PATHS OF THE SOUL, drama, not rated, in Tibetan with subtitles, Center for Contemporary Arts,
has many of the same elements as an Andrei Tarkovsky film: ravishing landscapes, lifelike rhythms, multiple characters, and spiritual clarity. A group of people from the village of Nyima decides to undertake the Buddhist “bowing pilgrimage” to the holy Tibetan capital, Lhasa. The rigorous pilgrimage of a thousand miles requires that the travelers prostrate their bodies on the ground after every few steps. The pilgrims wear leather aprons and wooden clapping blocks to protect their bodies and hands from the ground, but what will actually get them through the arduous journey is their jaw-dropping faith. Made documentary-style, without a script, this narrative-doc hybrid follows actual pilgrims over the course of a year, during which time both the crew members and the non-actors they filmed lived on the road.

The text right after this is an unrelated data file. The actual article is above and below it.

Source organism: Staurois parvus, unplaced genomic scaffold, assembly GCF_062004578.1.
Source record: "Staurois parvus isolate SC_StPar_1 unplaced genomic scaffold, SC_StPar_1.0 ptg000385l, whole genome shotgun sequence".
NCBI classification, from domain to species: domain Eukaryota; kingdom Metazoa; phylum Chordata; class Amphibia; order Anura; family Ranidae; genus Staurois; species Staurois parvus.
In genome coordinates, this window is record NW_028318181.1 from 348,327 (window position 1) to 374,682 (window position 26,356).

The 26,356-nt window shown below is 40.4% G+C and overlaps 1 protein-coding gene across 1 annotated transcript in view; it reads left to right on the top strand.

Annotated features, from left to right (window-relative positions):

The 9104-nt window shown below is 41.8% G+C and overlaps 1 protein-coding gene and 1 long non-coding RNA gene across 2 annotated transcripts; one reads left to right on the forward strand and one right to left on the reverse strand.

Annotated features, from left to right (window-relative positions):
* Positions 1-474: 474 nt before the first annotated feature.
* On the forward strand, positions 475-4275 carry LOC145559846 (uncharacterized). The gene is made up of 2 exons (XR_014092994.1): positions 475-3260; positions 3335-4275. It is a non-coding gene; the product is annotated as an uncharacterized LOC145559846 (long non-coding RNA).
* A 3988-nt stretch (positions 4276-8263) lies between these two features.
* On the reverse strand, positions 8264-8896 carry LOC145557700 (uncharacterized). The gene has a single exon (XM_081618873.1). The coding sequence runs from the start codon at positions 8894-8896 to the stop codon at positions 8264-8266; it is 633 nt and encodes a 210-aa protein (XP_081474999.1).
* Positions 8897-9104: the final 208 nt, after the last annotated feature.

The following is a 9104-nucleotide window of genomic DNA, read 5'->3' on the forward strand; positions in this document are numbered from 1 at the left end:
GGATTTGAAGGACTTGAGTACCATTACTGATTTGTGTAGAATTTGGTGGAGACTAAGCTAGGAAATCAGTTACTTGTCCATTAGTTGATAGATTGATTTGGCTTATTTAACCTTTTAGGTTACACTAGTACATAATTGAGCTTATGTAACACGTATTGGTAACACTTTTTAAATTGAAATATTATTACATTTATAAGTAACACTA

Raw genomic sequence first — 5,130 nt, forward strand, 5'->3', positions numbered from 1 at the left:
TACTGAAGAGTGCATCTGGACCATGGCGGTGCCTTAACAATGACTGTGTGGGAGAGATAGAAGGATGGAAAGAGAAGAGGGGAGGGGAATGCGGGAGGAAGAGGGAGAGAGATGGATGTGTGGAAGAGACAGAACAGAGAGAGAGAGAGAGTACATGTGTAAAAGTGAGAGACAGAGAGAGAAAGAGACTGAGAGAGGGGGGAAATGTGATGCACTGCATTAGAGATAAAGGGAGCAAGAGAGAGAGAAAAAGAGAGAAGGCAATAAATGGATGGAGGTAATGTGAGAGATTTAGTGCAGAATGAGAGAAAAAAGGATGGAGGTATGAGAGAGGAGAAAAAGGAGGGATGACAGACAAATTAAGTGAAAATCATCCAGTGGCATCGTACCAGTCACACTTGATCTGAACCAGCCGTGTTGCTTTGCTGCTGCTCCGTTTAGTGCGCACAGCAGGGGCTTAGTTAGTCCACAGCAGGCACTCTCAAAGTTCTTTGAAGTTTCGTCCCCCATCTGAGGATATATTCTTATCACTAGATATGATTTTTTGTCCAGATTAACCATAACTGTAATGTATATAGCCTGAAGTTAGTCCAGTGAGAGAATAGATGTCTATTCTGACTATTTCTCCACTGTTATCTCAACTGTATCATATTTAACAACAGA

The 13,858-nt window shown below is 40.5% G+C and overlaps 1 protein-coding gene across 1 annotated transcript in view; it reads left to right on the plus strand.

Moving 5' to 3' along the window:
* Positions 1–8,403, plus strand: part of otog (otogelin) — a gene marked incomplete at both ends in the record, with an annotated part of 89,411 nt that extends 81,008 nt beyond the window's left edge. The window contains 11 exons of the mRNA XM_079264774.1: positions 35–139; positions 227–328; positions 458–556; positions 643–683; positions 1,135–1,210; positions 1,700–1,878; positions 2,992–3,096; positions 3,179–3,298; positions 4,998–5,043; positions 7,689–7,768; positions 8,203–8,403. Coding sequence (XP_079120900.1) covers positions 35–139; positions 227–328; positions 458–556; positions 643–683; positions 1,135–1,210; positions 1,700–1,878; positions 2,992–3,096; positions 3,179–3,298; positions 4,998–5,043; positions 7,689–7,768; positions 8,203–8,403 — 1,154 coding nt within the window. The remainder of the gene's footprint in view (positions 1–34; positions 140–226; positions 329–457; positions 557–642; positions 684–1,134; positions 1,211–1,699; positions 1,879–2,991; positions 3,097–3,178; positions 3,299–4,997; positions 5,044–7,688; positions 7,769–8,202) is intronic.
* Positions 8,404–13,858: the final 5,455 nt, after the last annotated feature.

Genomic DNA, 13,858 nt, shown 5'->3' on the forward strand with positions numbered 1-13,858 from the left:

Along the way we witness a birth, a death, and even the beginnings of a courtship. When a pregnant pilgrim goes into labor in the middle of the night, we fear she will have to give birth to her baby on the road. Instead, the pilgrims’ mini farm tractor, which pulls a wagon of supplies, transports her to the nearest clinic. Here, we are given as clear-eyed an account of childbirth, with its intense pains and quiet joys, as I have seen on film.
On another day, an accident causes the farm tractor to veer off the road and break down. Incredibly, this major setback does not deter the pilgrims. They abandon the engine and decide to manually push the wagon, which now contains their supplies and the baby, the rest of the way. What is remarkable from a Western perspective is that the pilgrims endure extreme hardship to cleanse their souls, yes, but they have, in large part, undertaken this pilgrimage for the welfare of all living beings. It is notable that a Chinese filmmaker, Yang Zhang
directed this sensitive movie about the spiritual life of Tibetans. According to Zhang, the film “tries to look for the energy given by beliefs.” Cross-cultural pollination between the Chinese and the Tibetans is still rare, and this film is a lighthouse that shows how illuminating such collaboration can be, not only for those in the region, but also for the rest of us. — Priyanka Kumar